The Cimmerian leaped forward, electrified—the gleaming door swung open and Taurus stood framed in the cold blaze behind him. He swayed and his lips parted, but only a dry rattle burst from his throat. Catching at the golden door for support, he lurched out upon the roof, then fell headlong, clutching at his throat. The door swung to behind him.
Conan, crouching like a panther at bay, saw nothing in the room behind the stricken Nemedian, in the brief instant the door was partly open—unless it was not a trick of the light which made it seem as if a shadow darted across the gleaming floor. Nothing followed Taurus out on the roof, and Conan bent above the man.
The Nemedian stared up with dilated, glazing eyes, that somehow held a terrible bewilderment. His hands clawed at his throat, his lips slobbered and gurgled; then suddenly he stiffened, and the astounded Cimmerian knew that he was dead. And he felt that Taurus had died without knowing what manner of death had stricken him. Conan glared bewilderedly at the cryptic golden door. In that empty room, with its glittering jeweled walls, death had come to the prince of thieves as swiftly and mysteriously as he had dealt doom to the lions in the gardens below.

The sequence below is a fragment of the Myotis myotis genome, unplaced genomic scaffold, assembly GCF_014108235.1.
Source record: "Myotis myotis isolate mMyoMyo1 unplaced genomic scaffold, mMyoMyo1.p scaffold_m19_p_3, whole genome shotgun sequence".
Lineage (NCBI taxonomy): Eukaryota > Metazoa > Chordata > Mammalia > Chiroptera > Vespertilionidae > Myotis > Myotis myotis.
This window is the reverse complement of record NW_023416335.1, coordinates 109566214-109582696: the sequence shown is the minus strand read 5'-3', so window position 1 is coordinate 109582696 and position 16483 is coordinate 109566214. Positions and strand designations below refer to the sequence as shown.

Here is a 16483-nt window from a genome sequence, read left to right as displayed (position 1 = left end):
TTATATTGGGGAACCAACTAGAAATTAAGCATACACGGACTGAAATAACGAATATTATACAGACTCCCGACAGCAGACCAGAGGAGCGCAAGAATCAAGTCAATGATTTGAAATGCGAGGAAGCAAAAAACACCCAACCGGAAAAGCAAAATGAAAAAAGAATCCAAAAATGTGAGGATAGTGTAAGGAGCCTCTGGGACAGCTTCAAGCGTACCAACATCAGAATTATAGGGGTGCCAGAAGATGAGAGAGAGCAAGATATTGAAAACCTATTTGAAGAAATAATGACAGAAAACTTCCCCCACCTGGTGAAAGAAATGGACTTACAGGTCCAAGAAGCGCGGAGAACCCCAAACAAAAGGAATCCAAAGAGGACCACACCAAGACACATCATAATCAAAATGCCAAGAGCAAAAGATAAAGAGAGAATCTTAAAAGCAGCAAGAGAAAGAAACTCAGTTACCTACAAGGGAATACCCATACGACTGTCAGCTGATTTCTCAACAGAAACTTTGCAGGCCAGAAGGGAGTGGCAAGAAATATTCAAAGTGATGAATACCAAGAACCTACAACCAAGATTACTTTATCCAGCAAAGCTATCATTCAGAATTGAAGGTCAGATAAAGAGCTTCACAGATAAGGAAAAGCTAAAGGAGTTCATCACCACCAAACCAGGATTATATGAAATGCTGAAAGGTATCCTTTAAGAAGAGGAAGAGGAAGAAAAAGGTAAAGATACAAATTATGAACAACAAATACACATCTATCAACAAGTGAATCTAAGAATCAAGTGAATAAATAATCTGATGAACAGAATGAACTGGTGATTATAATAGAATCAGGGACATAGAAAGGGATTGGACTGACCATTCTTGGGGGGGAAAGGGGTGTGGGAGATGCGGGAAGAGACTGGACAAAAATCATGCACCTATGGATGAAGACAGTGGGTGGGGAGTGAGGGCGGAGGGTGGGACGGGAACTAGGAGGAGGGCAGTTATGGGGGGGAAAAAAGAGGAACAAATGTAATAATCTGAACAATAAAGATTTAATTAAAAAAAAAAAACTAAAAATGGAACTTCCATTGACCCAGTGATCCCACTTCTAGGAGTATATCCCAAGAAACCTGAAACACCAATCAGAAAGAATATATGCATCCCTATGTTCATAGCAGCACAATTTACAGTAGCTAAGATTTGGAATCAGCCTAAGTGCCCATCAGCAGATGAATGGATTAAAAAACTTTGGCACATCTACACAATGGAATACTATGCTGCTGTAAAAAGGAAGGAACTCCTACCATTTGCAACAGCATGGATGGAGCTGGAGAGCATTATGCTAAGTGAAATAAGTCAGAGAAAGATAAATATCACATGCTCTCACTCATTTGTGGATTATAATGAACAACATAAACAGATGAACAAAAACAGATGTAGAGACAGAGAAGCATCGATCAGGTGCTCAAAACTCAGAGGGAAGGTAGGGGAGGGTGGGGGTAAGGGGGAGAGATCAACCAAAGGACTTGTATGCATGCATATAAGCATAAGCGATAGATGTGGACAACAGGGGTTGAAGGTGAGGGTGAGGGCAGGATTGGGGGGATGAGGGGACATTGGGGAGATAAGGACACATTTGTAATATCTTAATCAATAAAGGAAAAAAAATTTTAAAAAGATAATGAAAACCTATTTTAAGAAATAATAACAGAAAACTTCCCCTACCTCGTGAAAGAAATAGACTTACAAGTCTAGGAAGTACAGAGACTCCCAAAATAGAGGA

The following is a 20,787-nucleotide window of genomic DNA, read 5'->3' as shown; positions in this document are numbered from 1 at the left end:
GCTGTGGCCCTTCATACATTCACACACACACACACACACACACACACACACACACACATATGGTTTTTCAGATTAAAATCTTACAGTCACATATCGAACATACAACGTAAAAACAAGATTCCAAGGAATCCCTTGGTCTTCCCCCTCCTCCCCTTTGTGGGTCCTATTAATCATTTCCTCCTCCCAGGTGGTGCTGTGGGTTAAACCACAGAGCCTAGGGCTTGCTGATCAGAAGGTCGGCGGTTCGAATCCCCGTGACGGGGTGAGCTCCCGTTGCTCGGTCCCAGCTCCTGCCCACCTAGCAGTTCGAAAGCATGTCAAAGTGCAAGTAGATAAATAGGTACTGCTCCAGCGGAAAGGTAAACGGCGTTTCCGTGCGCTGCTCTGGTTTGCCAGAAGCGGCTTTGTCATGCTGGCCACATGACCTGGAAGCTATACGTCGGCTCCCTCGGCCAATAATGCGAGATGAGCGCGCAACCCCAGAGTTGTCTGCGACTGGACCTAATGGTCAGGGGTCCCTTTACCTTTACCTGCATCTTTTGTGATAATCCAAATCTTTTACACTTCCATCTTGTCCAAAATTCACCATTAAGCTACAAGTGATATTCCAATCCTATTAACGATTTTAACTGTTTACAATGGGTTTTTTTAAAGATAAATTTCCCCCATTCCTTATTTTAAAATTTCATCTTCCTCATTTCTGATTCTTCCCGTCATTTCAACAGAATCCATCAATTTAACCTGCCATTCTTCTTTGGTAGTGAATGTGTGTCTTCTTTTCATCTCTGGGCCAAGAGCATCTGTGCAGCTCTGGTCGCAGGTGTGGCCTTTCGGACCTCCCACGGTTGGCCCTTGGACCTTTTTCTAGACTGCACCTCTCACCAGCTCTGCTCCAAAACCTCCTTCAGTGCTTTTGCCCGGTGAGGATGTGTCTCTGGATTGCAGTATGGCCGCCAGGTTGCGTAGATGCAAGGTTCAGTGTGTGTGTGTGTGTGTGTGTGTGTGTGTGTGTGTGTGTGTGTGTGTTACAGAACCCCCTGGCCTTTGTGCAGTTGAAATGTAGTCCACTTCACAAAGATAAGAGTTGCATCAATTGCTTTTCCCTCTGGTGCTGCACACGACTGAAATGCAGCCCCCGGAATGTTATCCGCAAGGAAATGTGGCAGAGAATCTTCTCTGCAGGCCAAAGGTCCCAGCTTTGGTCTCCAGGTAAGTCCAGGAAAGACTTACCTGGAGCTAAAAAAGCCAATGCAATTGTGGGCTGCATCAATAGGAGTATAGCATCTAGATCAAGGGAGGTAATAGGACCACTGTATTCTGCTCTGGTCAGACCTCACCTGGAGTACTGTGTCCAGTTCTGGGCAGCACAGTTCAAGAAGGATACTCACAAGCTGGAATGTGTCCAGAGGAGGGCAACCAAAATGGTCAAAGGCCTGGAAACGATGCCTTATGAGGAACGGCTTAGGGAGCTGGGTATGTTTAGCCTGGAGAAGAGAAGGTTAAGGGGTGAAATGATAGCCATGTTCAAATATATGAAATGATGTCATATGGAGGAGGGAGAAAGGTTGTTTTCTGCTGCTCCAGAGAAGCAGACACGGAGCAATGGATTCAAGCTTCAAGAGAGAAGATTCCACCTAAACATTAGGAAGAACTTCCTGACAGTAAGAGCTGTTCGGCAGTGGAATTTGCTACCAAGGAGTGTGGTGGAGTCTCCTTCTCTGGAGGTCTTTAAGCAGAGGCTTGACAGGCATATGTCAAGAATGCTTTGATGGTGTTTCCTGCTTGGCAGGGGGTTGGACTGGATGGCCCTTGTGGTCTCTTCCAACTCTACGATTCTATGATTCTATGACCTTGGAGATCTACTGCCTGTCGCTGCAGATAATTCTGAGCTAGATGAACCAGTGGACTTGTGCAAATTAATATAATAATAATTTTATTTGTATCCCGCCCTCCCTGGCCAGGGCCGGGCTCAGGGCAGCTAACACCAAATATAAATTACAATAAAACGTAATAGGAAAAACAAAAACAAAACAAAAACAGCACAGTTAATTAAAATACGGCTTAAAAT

Gingerly the barbarian ran his hands over the man’s half-naked body, seeking a wound. But the only marks of violence were between his shoulders, high up near the base of his bull-neck—three small wounds, which looked as if three nails had been driven deep in the flesh and withdrawn. The edges of these wounds were black, and a faint smell as of putrefaction was evident. Poisoned darts? thought Conan—but in that case the missiles should be still in the wounds.
Cautiously he stole toward the golden door, pushed it open, and looked inside. The chamber lay empty, bathed in the cold, pulsing glow of the myriad jewels. In the very center of the ceiling he idly noted a curious design—a black eight-sided pattern, in the center of which four gems glittered with a red flame unlike the white blaze of the other jewels. Across the room there was another door, like the one in which he stood, except that it was not carved in the scale pattern. Was it from that door that death had come?—and having struck down its victim, had it retreated by the same way?
Closing the door behind him, the Cimmerian advanced into the chamber…